Florida Stone: Agatized Coral is so designated.  Of course calling it a “stone” gets out of the “what is it” debate: mineral or rock.  They could have made it the State Gem except that slot is occupied by moonstone.  Yes, Florida has also given us a State Beverage (orange juice).
Kentucky Rock: the official State Rock is the Kentucky Agate but of course agate is really a mineral.  However, the official mineral of Kentucky is occupied by Coal, a sedimentary rock.  I think the “symbol namers” were partaking at the official State Bourbon Festival (Kentucky Bourbon Festival, Inc.).
Louisiana Gemstone: Agate, which is interesting in that the specimens are alluvial and found in gravels and are non-native.  Are these really Lake Superior Agates transported via the Mississippi River from Minnesota?  Maybe Louisianans had tired of drinking their State Drink (milk) and skipped over to Kentucky for some adult refreshments.
Minnesota Gemstone: Lake Superior Agate.  I am particularly partial to the Minnesota State Muffin (blueberry).
Montana Gemstone: Montana is the only state with two official gemstones—sapphire and agate.  The agates are multisource specimens so just about any ole agate from Montana will do.  I actually thought their official motto was “Big Sky Country”.  Nope, The Treasure State.
Nebraska Gemstone: Blue Agate (more of a blue chalcedony) formed in fault and joint planes in wind deposited siltstones and claystones of the Tertiary age Chadron Formation (24-37 my) ---the formation common in the badlands of Nebraska and South Dakota.
Nebraska Rock:  Prairie Agate.  Here we go again—calling a mineral a rock.  I am really uncertain about this one as the official state website notes:  “Agate is variegated quartz noted for its layered varieties. In most specimens, the bands are coarse and differ in color and translucency, as well as in compactness and porosity. The prairie agate, distinguished from most other agates because it seldom has these bands.”  If it does not exhibit bands then why call it an agate?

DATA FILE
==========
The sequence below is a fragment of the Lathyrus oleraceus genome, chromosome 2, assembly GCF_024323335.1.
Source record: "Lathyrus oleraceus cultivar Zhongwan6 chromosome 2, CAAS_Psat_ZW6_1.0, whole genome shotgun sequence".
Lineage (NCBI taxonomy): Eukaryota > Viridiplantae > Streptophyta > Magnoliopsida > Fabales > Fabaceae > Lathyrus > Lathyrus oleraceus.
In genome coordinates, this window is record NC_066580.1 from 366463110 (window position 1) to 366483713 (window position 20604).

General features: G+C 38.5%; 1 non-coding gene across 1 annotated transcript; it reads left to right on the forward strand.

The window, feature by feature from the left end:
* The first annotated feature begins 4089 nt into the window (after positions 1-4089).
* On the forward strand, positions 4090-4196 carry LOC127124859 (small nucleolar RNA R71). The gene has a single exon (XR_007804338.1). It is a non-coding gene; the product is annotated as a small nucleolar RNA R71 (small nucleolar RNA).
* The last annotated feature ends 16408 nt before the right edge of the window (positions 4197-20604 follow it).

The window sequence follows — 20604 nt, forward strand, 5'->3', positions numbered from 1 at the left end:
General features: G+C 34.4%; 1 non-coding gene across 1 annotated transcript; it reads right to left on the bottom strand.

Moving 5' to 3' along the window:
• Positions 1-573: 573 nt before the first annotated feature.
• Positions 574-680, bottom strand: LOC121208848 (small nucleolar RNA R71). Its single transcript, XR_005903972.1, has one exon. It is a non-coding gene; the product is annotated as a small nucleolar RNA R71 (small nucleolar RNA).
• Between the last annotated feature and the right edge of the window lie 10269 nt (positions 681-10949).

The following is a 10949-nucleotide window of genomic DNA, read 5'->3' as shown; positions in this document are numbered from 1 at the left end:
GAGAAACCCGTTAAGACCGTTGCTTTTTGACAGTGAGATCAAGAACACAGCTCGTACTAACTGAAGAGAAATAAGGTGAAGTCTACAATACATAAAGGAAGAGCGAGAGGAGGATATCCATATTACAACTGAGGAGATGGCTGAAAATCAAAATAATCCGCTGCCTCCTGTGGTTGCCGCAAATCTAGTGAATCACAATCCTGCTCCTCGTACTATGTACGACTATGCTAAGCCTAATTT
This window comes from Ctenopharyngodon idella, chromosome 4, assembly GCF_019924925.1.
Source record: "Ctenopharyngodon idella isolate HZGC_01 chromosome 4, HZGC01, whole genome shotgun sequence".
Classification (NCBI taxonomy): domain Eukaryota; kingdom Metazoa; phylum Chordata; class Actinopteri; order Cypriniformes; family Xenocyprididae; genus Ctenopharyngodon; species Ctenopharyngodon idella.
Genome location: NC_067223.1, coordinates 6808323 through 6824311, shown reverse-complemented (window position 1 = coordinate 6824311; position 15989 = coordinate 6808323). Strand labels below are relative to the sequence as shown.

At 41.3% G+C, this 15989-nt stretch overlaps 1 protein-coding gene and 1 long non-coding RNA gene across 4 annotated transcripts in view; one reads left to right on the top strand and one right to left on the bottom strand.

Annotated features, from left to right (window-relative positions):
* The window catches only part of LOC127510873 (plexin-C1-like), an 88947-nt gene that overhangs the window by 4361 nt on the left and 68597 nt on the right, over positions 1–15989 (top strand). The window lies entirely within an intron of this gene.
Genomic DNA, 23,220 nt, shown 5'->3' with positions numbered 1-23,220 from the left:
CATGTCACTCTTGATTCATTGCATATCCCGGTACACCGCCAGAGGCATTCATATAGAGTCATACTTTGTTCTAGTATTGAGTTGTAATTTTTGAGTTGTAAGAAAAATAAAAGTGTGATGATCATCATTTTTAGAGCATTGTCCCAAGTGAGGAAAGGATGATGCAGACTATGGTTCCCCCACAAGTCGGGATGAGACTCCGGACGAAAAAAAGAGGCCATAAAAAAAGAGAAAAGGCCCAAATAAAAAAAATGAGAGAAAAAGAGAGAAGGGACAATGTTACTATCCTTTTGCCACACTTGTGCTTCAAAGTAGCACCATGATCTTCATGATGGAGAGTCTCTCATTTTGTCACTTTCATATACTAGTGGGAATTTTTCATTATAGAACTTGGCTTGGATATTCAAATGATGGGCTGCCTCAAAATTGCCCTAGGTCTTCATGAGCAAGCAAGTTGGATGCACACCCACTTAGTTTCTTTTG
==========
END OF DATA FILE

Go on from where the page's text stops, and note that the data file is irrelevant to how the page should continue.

Oregon Rock:  Thunder eggs, known to all collectors far and wide.
South Dakota Gemstone: the well known Fairburn Agate collected on the plains surrounding the Black Hills.  These alluvial agates are the same as Tepee Canyon Agates collected from the Minnelusa Formation in situ.   Fairburns are among the more expensive of the agates but are among the more beautiful. 
Tennessee Rock: the state has two official rocks, Paint Rock Agate and limestone.  Of course, they need to change agate to the state gem except that slot is occupied by Tennessee River Pearls.
So there you have, agates are the official “something” of nine states.   In my opinion, Rhode Island wins the prize for “Least Unrecognized Official State Mineral’ which is Bowenite (a variety of serpentine).  Now does anyone recognize that name?  However, they make up for it by having a great piece of barbeque meat as their State Bird, the Rhode Island Red!  Second place goes to Massachusetts with another rather unfamiliar mineral, Babingtonite (calcium iron manganese silicate).  The award for “Lack of Creativity in Selecting a State, Mineral, Rock or Gemstone” goes to Nevada and its State Rock---Sandstone.  Not a specific rock, like Yule Marble or Salem Limestone, but plain old sandstone.  I found this out on the website of Nevada’s First Lady where she also a hot link to:  “Nevada’s Early BIGFOOT Sightings.”  It is also sad to report that my home state of Kansas evidently does not believe in symbols of a geological nature.  I need to get those school kids working!

Eckert, A. W., 2000, Earth Treasures Volume 1: The Northeastern Quadrant; iUniverse Incorporated.
Pabian, R., B. Jackson, P. Tandy, J. Cromartie, 2006, Agates: Treasures of the Earth:  Firefly Books, Limited.